World War II, Basement Walkers and The Tigress: Behind the scenes with the Frazier Museum’s theatrical interpreters

I’m sitting next to Al Capone in a speak easy. Well, it’s a wax figure of Al Capone, in an erstwhile speakeasy upstairs at the Frazier Museum. It’s a sunny fall afternoon, and I’m surrounded by retirees, all of whom seem pretty thrilled to watch a historical figure come to life. That figure is Kathryn Kelly, sometimes known as The Tigress, wife to famous bank robber and kidnapper Machine Gun Kelly. The Tigress will be brought to life by Victoria Reibel, one of the teaching artists here at the Frazier.

Some audiences might know Reibel from the theater scene, where she’s performed with a variety of local companies, including Theatre [502], where she and I have done a couple shows together. But today she’s The Tigress. Not your typical gangsters moll, Kathryn Kelly was instrumental in planning some of the splashiest crimes of Machine Gun Kelly’s career. Reibel does a quick introduction as herself, then she jumps into the character. She’s a good match for Kelly — in her mid-20s, with brunette hair cut short enough to seem like a  flapper’s pixie cut, and she’s got the sort of pale skin and the big eyes that might attract trouble. But it’s her skill with history, not her looks, that keeps all the eyes in the room glued to the stage.

I learn a lot about Kelly in roughly 15 minutes — about growing up, a couple failed marriages and her eventual relationship with one of the most famous criminals of the Great Depression. Reibel, as Kelly, tells us she was even responsible for giving her husband the machine gun and the name to go with it. She tells us about the crime that brought the law down on her and hubby, and just before the cops close in, Reibel jumps back out of the character to tie the story up, and then answer questions.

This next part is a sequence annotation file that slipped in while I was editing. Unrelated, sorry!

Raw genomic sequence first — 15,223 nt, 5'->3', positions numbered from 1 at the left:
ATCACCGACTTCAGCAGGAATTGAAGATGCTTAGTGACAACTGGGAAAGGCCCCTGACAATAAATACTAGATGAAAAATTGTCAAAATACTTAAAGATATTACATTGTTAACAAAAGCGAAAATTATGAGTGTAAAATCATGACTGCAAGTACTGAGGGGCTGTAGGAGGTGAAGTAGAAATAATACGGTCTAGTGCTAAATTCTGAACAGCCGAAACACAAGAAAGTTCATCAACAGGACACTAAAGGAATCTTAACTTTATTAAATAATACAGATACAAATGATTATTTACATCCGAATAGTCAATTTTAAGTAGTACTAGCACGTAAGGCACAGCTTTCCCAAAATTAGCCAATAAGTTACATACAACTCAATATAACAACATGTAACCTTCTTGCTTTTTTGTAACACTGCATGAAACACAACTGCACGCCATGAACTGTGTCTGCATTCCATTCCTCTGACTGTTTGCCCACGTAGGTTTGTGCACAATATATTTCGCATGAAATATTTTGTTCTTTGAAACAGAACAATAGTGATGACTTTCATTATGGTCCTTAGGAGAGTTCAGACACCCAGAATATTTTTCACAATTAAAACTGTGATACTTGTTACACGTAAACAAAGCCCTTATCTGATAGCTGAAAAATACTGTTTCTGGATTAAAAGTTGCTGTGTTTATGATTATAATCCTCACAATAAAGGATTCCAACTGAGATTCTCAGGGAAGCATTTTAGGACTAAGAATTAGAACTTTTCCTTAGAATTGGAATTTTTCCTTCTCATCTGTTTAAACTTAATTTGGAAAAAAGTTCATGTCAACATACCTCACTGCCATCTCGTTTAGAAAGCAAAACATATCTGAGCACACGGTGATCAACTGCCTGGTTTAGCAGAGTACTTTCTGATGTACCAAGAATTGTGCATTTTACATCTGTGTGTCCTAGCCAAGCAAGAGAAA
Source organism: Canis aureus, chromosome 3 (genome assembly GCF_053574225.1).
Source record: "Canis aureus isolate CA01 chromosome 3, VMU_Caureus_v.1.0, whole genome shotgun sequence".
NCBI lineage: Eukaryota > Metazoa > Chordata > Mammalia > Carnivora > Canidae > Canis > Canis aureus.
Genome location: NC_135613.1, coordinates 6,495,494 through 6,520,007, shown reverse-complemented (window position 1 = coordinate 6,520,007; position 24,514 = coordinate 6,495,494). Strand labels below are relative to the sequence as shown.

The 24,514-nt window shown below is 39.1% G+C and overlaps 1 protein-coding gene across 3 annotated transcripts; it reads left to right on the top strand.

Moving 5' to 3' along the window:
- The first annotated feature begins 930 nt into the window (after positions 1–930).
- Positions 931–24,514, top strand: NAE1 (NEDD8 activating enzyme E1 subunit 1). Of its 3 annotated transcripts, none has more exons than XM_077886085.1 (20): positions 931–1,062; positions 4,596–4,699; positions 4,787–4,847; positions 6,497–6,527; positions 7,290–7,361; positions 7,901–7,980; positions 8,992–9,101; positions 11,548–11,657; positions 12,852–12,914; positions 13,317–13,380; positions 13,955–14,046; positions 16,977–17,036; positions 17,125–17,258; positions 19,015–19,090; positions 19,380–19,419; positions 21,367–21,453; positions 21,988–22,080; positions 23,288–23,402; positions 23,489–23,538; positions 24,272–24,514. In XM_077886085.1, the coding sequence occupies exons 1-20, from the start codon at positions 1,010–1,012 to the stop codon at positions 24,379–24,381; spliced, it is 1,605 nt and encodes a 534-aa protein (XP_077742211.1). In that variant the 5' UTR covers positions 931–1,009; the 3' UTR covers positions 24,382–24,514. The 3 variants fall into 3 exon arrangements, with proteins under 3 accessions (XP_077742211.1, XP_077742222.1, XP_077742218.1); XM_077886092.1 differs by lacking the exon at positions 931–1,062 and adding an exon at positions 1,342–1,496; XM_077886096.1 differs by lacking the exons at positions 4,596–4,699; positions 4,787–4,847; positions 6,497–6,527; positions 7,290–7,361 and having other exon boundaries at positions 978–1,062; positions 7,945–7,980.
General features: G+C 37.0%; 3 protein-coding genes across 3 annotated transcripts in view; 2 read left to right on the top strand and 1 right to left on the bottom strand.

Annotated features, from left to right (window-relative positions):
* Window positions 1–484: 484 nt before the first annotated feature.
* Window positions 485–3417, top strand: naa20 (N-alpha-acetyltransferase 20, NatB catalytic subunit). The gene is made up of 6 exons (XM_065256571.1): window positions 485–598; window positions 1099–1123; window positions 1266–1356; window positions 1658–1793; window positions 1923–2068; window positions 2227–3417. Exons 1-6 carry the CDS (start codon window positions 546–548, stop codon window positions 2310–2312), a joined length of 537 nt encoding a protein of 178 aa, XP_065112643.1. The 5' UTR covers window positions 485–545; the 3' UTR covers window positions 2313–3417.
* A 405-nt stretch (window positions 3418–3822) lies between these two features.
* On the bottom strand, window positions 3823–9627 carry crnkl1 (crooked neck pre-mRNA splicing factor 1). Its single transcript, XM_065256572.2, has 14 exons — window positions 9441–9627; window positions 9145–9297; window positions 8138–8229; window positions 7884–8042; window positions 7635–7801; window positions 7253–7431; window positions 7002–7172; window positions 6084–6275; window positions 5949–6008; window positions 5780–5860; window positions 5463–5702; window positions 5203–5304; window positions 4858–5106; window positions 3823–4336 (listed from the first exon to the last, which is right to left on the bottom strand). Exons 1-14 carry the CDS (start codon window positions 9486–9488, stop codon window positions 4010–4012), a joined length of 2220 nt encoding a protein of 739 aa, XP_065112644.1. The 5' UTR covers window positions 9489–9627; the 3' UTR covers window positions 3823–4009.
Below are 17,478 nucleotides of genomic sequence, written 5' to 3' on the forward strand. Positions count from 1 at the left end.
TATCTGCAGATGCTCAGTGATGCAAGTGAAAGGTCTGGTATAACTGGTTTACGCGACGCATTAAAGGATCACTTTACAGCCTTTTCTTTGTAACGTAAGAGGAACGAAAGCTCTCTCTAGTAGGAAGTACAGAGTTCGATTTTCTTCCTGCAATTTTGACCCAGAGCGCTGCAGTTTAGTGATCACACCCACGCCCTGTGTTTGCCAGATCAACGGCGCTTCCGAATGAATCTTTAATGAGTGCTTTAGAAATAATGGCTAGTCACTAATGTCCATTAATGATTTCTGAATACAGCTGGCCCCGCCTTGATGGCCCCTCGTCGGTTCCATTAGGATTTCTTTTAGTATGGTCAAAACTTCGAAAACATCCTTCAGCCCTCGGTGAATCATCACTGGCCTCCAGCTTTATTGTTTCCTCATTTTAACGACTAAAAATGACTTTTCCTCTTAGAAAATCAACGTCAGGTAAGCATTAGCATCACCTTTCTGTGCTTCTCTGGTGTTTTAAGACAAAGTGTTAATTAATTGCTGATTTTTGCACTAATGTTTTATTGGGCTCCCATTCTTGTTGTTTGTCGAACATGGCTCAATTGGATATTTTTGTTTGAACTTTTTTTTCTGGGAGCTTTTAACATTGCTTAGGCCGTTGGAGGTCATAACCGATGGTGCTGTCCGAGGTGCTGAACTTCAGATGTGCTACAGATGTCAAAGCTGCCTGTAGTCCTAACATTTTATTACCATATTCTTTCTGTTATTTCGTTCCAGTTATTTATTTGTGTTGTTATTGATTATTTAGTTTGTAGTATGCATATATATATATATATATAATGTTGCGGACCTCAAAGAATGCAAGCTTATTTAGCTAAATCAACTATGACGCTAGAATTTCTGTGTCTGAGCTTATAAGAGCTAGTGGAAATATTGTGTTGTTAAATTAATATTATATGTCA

The show was great, but I’m not really here for that, I’m here to learn what happens before Reibel hits the stage, and to catch a glimpse of the world behind the scenes of the Frazier Museum’s interpreters, a group of five performers who bring a gamut of characters to life, from Lewis and Clark’s companion York, to WWII-era industrial worker Virginia Keith Snawder, to an Elizabethan sword master and beyond. For 13 years, since the museum first opened, it has based its characters on history, tied them into ideas and objects in the exhibits, and shared them with patrons young and old. These actors add a human element to the Frazier’s mission to make history engaging and fun. The interpreters are gearing up for a big Pear Harbor exhibit to open, and even beginning to prepare for a planned 2018 expansion of the museum. So LEO decided now was the perfect time to take a look at how the actors do what they do.

Basement Walkers

A couple days earlier, I was interviewing Reibel, who started working at the Frazier five years ago for an internship in the summer of 2011, when she revealed the secret name the members of her department use: “We call ourselves The Basement Walkers.”

Tucked away, down in the basement, Reibel was chatting with me in a cozy office full of books and other reference materials. The whole basement — a series of hallways and offices punctuated by occasional historical artifacts — has the feel of an amazing secret. Maybe I just read “From the Mixed-up Files of Mrs. Basil E. Frankweiler” one too many times as a kid, but I think just about anybody would have a hard time keeping his or her inner child under wraps down there.